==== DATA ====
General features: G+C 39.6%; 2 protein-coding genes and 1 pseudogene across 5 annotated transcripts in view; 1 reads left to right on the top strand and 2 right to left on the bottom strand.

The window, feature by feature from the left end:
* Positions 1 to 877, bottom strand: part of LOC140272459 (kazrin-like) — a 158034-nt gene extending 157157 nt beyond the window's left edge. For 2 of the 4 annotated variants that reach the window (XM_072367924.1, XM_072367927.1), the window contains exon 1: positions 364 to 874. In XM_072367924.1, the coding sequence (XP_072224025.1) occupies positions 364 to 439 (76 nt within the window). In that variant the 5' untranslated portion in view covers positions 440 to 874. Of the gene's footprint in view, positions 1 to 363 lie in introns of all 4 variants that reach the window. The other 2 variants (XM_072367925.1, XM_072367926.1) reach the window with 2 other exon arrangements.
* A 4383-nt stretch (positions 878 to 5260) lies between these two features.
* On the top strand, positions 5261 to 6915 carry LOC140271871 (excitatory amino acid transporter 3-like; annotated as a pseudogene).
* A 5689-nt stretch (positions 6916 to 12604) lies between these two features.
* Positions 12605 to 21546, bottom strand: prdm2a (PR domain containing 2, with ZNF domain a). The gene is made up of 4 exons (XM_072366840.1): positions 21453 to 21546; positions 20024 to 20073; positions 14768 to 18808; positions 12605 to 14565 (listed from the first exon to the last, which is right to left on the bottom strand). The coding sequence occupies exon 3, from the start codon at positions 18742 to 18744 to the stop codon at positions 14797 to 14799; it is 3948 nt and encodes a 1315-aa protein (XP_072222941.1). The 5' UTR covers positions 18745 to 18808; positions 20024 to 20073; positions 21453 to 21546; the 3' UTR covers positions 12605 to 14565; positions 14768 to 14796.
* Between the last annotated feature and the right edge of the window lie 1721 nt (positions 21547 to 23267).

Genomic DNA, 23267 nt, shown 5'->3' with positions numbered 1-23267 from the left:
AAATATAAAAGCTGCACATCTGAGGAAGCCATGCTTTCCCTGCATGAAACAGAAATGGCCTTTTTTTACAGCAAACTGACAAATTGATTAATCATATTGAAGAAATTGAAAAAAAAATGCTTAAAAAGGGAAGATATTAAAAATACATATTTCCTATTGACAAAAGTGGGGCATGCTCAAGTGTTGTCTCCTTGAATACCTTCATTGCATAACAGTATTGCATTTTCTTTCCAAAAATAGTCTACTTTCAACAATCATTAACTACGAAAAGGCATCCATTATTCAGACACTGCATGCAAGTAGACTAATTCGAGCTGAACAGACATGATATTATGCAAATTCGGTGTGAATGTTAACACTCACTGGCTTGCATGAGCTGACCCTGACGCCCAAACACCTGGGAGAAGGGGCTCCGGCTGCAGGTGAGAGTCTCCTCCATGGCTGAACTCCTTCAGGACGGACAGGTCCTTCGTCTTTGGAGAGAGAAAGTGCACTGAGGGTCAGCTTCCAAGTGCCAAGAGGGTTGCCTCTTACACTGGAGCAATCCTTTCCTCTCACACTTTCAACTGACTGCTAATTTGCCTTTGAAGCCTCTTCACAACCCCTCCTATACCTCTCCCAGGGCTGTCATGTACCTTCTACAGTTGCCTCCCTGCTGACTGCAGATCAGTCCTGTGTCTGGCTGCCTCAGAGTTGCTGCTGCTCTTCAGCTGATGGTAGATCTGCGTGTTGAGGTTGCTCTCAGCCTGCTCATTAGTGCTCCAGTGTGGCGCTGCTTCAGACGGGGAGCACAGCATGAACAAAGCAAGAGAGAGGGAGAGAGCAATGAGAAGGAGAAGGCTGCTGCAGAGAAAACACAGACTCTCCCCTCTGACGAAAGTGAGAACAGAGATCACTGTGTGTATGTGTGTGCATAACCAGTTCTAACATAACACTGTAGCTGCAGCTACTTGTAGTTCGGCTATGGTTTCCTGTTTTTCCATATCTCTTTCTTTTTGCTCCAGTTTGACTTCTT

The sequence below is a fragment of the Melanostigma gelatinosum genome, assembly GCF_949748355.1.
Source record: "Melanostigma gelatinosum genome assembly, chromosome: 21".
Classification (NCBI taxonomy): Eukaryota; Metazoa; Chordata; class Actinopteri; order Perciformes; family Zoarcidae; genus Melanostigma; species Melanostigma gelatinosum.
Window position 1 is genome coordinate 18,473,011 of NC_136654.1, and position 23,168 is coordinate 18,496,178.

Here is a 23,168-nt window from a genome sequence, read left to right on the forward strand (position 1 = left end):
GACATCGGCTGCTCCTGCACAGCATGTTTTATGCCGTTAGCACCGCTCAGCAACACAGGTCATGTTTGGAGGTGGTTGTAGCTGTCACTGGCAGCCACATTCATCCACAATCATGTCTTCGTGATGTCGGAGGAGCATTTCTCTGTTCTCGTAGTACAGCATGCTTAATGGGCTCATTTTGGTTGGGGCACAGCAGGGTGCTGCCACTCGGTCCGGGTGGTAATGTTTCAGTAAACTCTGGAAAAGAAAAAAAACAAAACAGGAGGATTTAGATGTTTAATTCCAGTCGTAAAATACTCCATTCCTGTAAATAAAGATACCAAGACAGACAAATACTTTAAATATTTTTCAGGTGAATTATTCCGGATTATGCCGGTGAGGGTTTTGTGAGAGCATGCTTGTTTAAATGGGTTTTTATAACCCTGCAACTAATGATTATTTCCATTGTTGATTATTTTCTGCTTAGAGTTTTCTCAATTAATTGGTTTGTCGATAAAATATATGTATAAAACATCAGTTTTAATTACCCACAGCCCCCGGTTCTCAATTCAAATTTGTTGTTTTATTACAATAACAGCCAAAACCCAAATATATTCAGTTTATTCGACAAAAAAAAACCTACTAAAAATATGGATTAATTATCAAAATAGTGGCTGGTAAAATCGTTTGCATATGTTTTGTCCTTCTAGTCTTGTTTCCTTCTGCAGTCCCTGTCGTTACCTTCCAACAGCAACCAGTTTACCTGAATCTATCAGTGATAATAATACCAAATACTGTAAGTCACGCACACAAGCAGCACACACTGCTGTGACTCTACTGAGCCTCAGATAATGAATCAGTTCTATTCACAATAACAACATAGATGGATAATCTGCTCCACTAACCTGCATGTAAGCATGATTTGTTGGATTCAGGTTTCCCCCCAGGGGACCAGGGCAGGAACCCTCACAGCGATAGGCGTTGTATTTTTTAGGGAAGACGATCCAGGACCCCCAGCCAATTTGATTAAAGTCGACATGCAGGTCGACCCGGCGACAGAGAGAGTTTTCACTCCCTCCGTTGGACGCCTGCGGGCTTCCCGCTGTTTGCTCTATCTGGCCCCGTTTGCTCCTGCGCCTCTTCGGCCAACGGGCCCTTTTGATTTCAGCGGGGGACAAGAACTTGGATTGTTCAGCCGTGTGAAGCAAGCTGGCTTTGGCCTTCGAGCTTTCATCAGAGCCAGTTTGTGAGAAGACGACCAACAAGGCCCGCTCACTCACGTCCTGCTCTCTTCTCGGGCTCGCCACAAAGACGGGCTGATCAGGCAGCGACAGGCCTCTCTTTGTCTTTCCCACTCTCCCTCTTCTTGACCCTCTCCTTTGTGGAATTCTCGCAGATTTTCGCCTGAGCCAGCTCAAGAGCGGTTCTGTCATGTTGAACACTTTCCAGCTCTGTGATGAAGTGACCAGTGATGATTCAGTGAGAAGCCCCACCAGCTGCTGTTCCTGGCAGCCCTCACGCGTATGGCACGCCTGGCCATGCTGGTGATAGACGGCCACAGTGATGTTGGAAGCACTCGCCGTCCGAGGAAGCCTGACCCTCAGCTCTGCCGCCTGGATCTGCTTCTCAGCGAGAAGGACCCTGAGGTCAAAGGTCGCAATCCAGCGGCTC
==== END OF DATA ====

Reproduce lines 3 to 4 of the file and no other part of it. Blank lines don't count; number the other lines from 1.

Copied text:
* Positions 1 to 877, bottom strand: part of LOC140272459 (kazrin-like) — a 158034-nt gene extending 157157 nt beyond the window's left edge. For 2 of the 4 annotated variants that reach the window (XM_072367924.1, XM_072367927.1), the window contains exon 1: positions 364 to 874. In XM_072367924.1, the coding sequence (XP_072224025.1) occupies positions 364 to 439 (76 nt within the window). In that variant the 5' untranslated portion in view covers positions 440 to 874. Of the gene's footprint in view, positions 1 to 363 lie in introns of all 4 variants that reach the window. The other 2 variants (XM_072367925.1, XM_072367926.1) reach the window with 2 other exon arrangements.
* A 4383-nt stretch (positions 878 to 5260) lies between these two features.